This means that an AI that benefits from playing games is likely to "enjoy" them. The AI has some freedom in planning its own activities, so if gameplaying is helpful, it should give some priority to such activities. This can be the case for two reasons: either the programmers added this desire manually, or the AI was allowed to develop in an environment where a desire to play games emerged naturally (such as simulated evolution).

In the case of HAL playing chess, it is a subtle matter. HAL could easily analyze and learn from the whole history of recorded human chess matches, and simulate millions of matches against himself. The added benefit of one match played in real time against a human is negligable if the aim is purely to learn chess.

But perhaps the aim is not strictly to learn chess, but to learn from the act of playing chess with a human. HAL could observe the timing of Pool's moves, his body language, and his emotions. In essence, HAL needs to understand humans and their responses, and game playing is a safe environment with the added benefit that humans also enjoy the activity. And by the argument above, if it's beneficial to HAL, it's likely that he enjoys it. Enjoyment is nothing more than the fulfillment of our basic drives.

It could even be that the astronauts need to be entertained, which is one of HAL's drives, which means that its beneficial for him to enjoy gameplaying.

There are many other reasons why HAL might say he enjoyed the game (politeness, faking human behavior, putting the astronauts at ease), but there is a sense in which HAL might actually be said to have enjoyed the game.

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    $\begingroup$ Nice answer - one suggestion "training in a safe environment" training but also competition! $\endgroup$ – Liath Nov 11 '14 at 15:45
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    $\begingroup$ @Liath, you'd have to translate that to an evolutionary perspective. The desire to "win" the competition is simply part of the drive to play the game (this also includes the excitement of possibly winning). I suppose the competition also allows the parents to judge the relative fitness of two siblings, in case there are only enough resources to raise one (sad, but not uncommon). $\endgroup$ – Peter Nov 11 '14 at 15:56
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    $\begingroup$ I was thinking more about showing off in front of the ladies! $\endgroup$ – Liath Nov 11 '14 at 16:05
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    $\begingroup$ @Liath Oh, I see what you mean. That's a good point. I doubt animals 'enjoy' competing for for a mate (or for territory and the like), but it's true that they usually use a sort of game to safely determine the superior male without too much injury. I guess this is another thing the childhood games prepare them for. I've noticed lambs do a lot of headbutting games with their siblings. $\endgroup$ – Peter Nov 11 '14 at 17:56
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    $\begingroup$ Another large motivation (for people) to play games is as a form of escape from the real world. A computer may "enjoy" forgetting about its current real-life situation and just focuses on that next chess move ;) $\endgroup$ – DoubleDouble Nov 11 '14 at 20:44
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This would depend very much on the AI, its personality and implementation.

Some people enjoy chess, others find it hard work and boring. I like climbing mountains (often in the cold and wet) however my sister thinks I'm mad. My point is that human intelligences have yet to agree on what is entertaining, different personalities enjoy different things a sufficiently advanced computer would most likely be very similar.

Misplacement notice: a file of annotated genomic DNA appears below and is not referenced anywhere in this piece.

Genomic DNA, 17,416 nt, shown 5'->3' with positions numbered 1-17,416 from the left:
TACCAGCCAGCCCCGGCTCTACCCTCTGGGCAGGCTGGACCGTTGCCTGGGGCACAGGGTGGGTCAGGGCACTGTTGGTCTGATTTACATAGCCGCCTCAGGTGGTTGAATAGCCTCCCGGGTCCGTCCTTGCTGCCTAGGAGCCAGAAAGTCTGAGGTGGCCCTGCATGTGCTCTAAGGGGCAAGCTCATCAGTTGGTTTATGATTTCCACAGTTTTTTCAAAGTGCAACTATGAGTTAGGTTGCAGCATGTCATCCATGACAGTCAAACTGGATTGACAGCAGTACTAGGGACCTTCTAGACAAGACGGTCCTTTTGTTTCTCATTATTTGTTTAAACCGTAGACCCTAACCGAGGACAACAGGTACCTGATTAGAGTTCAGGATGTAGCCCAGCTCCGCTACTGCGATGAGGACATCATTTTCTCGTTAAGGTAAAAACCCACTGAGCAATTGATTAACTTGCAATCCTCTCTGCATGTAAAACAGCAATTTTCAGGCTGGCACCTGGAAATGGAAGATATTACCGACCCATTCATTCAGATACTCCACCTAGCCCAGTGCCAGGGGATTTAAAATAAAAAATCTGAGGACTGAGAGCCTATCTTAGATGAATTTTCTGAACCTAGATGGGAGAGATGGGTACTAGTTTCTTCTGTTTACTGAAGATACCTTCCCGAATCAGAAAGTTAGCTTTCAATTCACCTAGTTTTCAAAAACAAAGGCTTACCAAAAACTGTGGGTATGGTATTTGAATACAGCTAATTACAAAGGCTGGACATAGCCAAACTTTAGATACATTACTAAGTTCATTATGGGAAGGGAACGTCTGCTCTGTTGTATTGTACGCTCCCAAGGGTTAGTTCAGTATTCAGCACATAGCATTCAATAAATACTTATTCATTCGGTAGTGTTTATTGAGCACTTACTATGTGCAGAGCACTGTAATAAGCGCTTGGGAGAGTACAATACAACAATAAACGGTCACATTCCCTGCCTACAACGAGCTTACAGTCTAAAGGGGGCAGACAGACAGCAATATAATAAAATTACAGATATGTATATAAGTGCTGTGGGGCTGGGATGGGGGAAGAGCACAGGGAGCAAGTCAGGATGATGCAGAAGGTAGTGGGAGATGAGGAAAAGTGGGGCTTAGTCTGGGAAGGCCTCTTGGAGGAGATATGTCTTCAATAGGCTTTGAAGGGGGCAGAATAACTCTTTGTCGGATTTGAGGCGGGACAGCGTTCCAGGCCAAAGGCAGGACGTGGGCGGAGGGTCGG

In terms of whether an AI is capable of "enjoying" anything. A Neural Network is a mechanism we use today for building more creative programs (such as reading addresses on envelopes). It's quite feasible that any AI capable of free thinking would be built on this existing technology.

These artificial neural networks have to be trained, they are given a task and if they complete it they are "rewarded" which reinforces the behaviour and if they fail they are "punished" which discourages that response in the future. It's quite feasible that this training and positive reinforcement could translate to your chess problem... the AI likes winning!

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    $\begingroup$ I understand your point but from machine learning to a.i. the way is loooong. $\endgroup$ – guido Nov 11 '14 at 14:28
  • $\begingroup$ @guido absolutely, but we're talking about future tech... any technology we use today is going to be a long way off! I used that example because it's a real example of how we reward software today. $\endgroup$ – Liath Nov 11 '14 at 14:29
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So, consider: "What does HAL 9000 enjoy?" and "What does it mean for HAL to enjoy something?"

I think HAL probably doesn't "enjoy" low-level computation (the Chess logic itself), because it reduces to limited calculations which could be routine for HAL to solve. But it seems to me he IS very interested in the crew, and in his relationships with them and his status in comparison to them. He seems to be testing his advertised definition as an equal (or in some ways, superior) member of the crew. And human behavior is not a mechanically solvable problem. So I think HAL was very "entertained", in the sense that the human relationship was challenging and a focus of interest and exploration for HAL.

As for your general questions, there is no one answer, as it depends on how one defines enjoyment, and how one programs one's AIs. My above discussion of HAL accepts the story's characterization of HAL, and has me imagining an AI programmed in a way that matches his behavior, but within my own understanding of AI and consciousness, I would say it would be the result of the projections of the developers in programming a computer system to try to have it be human-like.

If you define enjoyment as computer programs playing games, you might say that people in the 1980's having their chess computers play games against each other was computer enjoyment. An animist might say a Pong machine enjoys being played.